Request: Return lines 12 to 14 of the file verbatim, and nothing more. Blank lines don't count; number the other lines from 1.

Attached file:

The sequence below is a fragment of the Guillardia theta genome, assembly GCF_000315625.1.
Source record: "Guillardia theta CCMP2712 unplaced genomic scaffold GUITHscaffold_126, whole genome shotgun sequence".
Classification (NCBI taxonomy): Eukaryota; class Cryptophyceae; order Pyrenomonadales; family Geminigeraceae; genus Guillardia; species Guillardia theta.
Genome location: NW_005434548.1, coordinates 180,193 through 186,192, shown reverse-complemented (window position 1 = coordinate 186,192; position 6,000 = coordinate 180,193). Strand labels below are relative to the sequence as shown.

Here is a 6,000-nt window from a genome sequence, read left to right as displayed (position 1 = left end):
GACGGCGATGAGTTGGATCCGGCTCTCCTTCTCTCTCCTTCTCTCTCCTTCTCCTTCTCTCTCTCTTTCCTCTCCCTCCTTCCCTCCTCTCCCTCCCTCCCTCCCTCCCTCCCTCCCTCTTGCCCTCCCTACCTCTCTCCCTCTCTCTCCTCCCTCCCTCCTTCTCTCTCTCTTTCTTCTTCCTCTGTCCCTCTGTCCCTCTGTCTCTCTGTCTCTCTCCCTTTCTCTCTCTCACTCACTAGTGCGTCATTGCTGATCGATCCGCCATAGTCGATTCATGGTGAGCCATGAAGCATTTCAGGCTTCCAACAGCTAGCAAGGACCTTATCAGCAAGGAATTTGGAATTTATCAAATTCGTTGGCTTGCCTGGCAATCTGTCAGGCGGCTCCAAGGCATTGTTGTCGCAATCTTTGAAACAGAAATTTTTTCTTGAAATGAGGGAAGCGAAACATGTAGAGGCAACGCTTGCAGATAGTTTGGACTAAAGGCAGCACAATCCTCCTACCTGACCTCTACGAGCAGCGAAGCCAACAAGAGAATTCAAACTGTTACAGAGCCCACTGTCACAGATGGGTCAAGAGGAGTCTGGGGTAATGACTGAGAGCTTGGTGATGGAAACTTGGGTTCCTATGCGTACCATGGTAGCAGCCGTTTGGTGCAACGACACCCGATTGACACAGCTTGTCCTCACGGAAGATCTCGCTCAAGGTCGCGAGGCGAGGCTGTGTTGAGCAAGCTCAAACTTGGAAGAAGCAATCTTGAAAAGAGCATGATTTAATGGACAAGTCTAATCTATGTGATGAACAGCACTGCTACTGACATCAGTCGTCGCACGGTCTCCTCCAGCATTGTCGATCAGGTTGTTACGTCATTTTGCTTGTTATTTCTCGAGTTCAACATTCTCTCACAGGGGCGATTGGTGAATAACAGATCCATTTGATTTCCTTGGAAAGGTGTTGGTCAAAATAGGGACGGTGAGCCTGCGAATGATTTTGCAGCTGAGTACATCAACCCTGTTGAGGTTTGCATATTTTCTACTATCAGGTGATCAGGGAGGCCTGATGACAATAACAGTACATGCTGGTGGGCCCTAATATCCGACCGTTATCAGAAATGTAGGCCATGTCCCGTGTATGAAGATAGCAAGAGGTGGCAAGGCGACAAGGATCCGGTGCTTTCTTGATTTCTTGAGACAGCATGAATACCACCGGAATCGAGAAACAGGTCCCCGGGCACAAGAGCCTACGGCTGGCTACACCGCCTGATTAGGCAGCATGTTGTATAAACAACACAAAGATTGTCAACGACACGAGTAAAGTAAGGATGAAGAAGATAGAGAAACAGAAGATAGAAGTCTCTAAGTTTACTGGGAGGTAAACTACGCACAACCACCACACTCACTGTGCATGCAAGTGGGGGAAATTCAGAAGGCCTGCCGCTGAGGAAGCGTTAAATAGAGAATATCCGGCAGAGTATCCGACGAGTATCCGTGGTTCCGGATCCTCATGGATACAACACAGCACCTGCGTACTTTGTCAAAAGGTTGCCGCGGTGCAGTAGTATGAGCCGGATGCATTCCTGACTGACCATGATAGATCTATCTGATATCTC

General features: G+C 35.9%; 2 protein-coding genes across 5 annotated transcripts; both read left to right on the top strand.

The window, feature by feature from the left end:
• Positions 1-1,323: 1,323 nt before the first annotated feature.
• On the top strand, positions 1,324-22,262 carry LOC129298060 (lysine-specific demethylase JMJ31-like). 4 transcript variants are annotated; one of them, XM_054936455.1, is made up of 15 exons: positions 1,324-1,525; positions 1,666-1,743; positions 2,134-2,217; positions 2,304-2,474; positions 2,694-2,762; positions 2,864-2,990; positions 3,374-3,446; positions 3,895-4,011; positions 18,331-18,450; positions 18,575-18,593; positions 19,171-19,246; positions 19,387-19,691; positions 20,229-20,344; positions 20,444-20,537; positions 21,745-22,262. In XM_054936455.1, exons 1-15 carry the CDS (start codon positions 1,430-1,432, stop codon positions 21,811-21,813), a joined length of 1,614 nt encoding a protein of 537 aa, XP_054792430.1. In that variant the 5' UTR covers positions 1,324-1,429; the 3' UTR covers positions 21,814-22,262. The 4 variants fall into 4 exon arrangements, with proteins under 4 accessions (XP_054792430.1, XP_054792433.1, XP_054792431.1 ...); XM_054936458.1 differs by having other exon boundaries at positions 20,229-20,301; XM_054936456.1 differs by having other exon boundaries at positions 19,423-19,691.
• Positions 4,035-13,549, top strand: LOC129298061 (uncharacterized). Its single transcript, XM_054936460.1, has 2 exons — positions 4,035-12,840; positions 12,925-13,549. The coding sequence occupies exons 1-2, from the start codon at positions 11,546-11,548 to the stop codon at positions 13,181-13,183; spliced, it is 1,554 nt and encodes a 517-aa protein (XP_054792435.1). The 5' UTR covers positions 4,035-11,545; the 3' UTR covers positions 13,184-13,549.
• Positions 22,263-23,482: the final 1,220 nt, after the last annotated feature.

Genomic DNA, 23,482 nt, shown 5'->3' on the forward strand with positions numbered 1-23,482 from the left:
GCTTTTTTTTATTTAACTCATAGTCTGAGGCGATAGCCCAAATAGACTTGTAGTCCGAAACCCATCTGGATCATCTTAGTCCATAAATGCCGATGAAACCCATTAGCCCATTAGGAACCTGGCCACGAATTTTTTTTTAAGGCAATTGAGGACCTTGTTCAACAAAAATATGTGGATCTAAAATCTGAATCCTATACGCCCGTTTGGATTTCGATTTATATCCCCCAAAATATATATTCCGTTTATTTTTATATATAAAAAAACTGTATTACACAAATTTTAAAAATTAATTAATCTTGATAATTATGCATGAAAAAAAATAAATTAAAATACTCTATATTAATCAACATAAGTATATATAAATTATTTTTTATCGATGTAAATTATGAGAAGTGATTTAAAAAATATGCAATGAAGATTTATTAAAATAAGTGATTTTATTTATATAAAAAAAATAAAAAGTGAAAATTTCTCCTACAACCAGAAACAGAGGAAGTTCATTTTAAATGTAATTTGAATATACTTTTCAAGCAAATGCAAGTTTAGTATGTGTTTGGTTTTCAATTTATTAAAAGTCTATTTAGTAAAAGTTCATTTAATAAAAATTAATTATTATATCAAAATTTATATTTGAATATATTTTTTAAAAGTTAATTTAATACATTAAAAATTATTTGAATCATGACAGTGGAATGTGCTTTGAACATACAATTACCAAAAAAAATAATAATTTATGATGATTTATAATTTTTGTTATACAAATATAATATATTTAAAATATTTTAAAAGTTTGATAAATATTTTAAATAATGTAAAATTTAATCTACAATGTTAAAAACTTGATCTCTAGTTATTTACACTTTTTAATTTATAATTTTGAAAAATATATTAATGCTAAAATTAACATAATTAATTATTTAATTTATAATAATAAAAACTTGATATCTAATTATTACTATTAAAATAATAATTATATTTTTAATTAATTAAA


• Positions 22,263-23,482: the final 1,220 nt, after the last annotated feature.

Genomic DNA, 23,482 nt, shown 5'->3' on the forward strand with positions numbered 1-23,482 from the left:
GCTTTTTTTTATTTAACTCATAGTCTGAGGCGATAGCCCAAATAGACTTGTAGTCCGAAACCCATCTGGATCATCTTAGTCCATAAATGCCGATGAAACCCATTAGCCCATTAGGAACCTGGCCACGAATTTTTTTTTAAGGCAATTGAGGACCTTGTTCAACAAAAATATGTGGATCTAAAATCTGAATCCTATACGCCCGTTTGGATTTCGATTTATATCCCCCAAAATATATATTCCGTTTATTTTTATATATAAAAAAACTGTATTACACAAATTTTAAAAATTAATTAATCTTGATAATTATGCATGAAAAAAAATAAATTAAAATACTCTATATTAATCAACATAAGTATATATAAATTATTTTTTATCGATGTAAATTATGAGAAGTGATTTAAAAAATATGCAATGAAGATTTATTAAAATAAGTGATTTTATTTATATAAAAAAAATAAAAAGTGAAAATTTCTCCTACAACCAGAAACAGAGGAAGTTCATTTTAAATGTAATTTGAATATACTTTTCAAGCAAATGCAAGTTTAGTATGTGTTTGGTTTTCAATTTATTAAAAGTCTATTTAGTAAAAGTTCATTTAATAAAAATTAATTATTATATCAAAATTTATATTTGAATATATTTTTTAAAAGTTAATTTAATACATTAAAAATTATTTGAATCATGACAGTGGAATGTGCTTTGAACATACAATTACCAAAAAAAATAATAATTTATGATGATTTATAATTTTTGTTATACAAATATAATATATTTAAAATATTTTAAAAGTTTGATAAATATTTTAAATAATGTAAAATTTAATCTACAATGTTAAAAACTTGATCTCTAGTTATTTACACTTTTTAATTTATAATTTTGAAAAATATATTAATGCTAAAATTAACATAATTAATTATTTAATTTATAATAATAAAAACTTGATATCTAATTATTACTATTAAAATAATAATTATATTTTTAATTAATTAAA